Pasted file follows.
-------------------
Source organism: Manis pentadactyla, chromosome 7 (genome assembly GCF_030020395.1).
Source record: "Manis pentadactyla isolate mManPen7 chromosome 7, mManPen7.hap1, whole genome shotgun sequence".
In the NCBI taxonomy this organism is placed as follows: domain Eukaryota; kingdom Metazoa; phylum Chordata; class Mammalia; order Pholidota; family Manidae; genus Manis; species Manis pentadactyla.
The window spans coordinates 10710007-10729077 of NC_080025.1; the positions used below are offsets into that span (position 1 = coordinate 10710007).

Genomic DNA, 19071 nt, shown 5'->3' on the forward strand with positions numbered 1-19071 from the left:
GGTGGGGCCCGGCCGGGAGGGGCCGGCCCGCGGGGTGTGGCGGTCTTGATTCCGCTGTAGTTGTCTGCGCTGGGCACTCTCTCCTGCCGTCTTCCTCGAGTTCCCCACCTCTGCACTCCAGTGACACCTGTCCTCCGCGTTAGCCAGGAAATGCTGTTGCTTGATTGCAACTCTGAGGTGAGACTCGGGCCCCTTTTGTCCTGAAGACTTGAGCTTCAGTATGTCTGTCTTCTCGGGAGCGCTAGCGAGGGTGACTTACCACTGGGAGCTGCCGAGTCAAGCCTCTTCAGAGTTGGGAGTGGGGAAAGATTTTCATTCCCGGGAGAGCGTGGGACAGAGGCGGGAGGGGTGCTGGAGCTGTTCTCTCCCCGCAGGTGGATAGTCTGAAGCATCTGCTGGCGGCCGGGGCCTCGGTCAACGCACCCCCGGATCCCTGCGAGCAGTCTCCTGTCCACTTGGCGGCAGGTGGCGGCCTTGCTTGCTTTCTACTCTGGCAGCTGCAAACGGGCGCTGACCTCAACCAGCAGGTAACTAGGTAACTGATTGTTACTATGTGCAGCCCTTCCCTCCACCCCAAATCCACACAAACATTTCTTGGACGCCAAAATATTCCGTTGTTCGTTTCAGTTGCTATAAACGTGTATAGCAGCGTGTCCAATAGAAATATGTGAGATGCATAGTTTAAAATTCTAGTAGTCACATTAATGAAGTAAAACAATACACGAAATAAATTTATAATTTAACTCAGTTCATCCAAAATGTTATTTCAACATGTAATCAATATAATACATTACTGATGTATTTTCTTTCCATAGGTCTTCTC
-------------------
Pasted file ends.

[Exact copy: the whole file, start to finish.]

Source organism: Manis pentadactyla, chromosome 7 (genome assembly GCF_030020395.1).
Source record: "Manis pentadactyla isolate mManPen7 chromosome 7, mManPen7.hap1, whole genome shotgun sequence".
In the NCBI taxonomy this organism is placed as follows: domain Eukaryota; kingdom Metazoa; phylum Chordata; class Mammalia; order Pholidota; family Manidae; genus Manis; species Manis pentadactyla.
The window spans coordinates 10710007-10729077 of NC_080025.1; the positions used below are offsets into that span (position 1 = coordinate 10710007).

Genomic DNA, 19071 nt, shown 5'->3' on the forward strand with positions numbered 1-19071 from the left:
GGTGGGGCCCGGCCGGGAGGGGCCGGCCCGCGGGGTGTGGCGGTCTTGATTCCGCTGTAGTTGTCTGCGCTGGGCACTCTCTCCTGCCGTCTTCCTCGAGTTCCCCACCTCTGCACTCCAGTGACACCTGTCCTCCGCGTTAGCCAGGAAATGCTGTTGCTTGATTGCAACTCTGAGGTGAGACTCGGGCCCCTTTTGTCCTGAAGACTTGAGCTTCAGTATGTCTGTCTTCTCGGGAGCGCTAGCGAGGGTGACTTACCACTGGGAGCTGCCGAGTCAAGCCTCTTCAGAGTTGGGAGTGGGGAAAGATTTTCATTCCCGGGAGAGCGTGGGACAGAGGCGGGAGGGGTGCTGGAGCTGTTCTCTCCCCGCAGGTGGATAGTCTGAAGCATCTGCTGGCGGCCGGGGCCTCGGTCAACGCACCCCCGGATCCCTGCGAGCAGTCTCCTGTCCACTTGGCGGCAGGTGGCGGCCTTGCTTGCTTTCTACTCTGGCAGCTGCAAACGGGCGCTGACCTCAACCAGCAGGTAACTAGGTAACTGATTGTTACTATGTGCAGCCCTTCCCTCCACCCCAAATCCACACAAACATTTCTTGGACGCCAAAATATTCCGTTGTTCGTTTCAGTTGCTATAAACGTGTATAGCAGCGTGTCCAATAGAAATATGTGAGATGCATAGTTTAAAATTCTAGTAGTCACATTAATGAAGTAAAACAATACACGAAATAAATTTATAATTTAACTCAGTTCATCCAAAATGTTATTTCAACATGTAATCAATATAATACATTACTGATGTATTTTCTTTCCATAGGTCTTCTC